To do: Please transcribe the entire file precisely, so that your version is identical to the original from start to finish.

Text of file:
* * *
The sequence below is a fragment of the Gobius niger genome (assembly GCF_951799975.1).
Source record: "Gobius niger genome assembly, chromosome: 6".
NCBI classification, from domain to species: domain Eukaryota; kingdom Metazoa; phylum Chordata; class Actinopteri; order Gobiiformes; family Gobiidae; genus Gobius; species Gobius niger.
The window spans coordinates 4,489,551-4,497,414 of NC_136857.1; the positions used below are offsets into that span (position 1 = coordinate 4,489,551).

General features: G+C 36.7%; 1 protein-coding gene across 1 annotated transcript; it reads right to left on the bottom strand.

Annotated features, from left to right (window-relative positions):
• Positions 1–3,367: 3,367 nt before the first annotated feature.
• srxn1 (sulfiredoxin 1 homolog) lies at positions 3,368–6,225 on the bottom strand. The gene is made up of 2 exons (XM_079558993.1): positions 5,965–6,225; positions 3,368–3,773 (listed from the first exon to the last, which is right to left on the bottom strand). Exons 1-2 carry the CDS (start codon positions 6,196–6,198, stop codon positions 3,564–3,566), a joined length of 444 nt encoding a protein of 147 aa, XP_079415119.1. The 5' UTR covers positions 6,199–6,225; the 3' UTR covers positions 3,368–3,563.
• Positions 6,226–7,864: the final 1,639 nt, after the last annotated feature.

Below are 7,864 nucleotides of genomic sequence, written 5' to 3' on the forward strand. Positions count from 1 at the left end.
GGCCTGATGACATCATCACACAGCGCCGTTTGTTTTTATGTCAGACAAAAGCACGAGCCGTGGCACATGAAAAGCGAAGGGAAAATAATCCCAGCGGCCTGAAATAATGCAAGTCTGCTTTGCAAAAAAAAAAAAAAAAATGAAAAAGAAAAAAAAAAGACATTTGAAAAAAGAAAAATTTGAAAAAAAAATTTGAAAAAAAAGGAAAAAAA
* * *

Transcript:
The sequence below is a fragment of the Gobius niger genome (assembly GCF_951799975.1).
Source record: "Gobius niger genome assembly, chromosome: 6".
NCBI classification, from domain to species: domain Eukaryota; kingdom Metazoa; phylum Chordata; class Actinopteri; order Gobiiformes; family Gobiidae; genus Gobius; species Gobius niger.
The window spans coordinates 4,489,551-4,497,414 of NC_136857.1; the positions used below are offsets into that span (position 1 = coordinate 4,489,551).

General features: G+C 36.7%; 1 protein-coding gene across 1 annotated transcript; it reads right to left on the bottom strand.

Annotated features, from left to right (window-relative positions):
• Positions 1–3,367: 3,367 nt before the first annotated feature.
• srxn1 (sulfiredoxin 1 homolog) lies at positions 3,368–6,225 on the bottom strand. The gene is made up of 2 exons (XM_079558993.1): positions 5,965–6,225; positions 3,368–3,773 (listed from the first exon to the last, which is right to left on the bottom strand). Exons 1-2 carry the CDS (start codon positions 6,196–6,198, stop codon positions 3,564–3,566), a joined length of 444 nt encoding a protein of 147 aa, XP_079415119.1. The 5' UTR covers positions 6,199–6,225; the 3' UTR covers positions 3,368–3,563.
• Positions 6,226–7,864: the final 1,639 nt, after the last annotated feature.

Below are 7,864 nucleotides of genomic sequence, written 5' to 3' on the forward strand. Positions count from 1 at the left end.
GGCCTGATGACATCATCACACAGCGCCGTTTGTTTTTATGTCAGACAAAAGCACGAGCCGTGGCACATGAAAAGCGAAGGGAAAATAATCCCAGCGGCCTGAAATAATGCAAGTCTGCTTTGCAAAAAAAAAAAAAAAAATGAAAAAGAAAAAAAAAAGACATTTGAAAAAAGAAAAATTTGAAAAAAAAATTTGAAAAAAAAGGAAAAAAA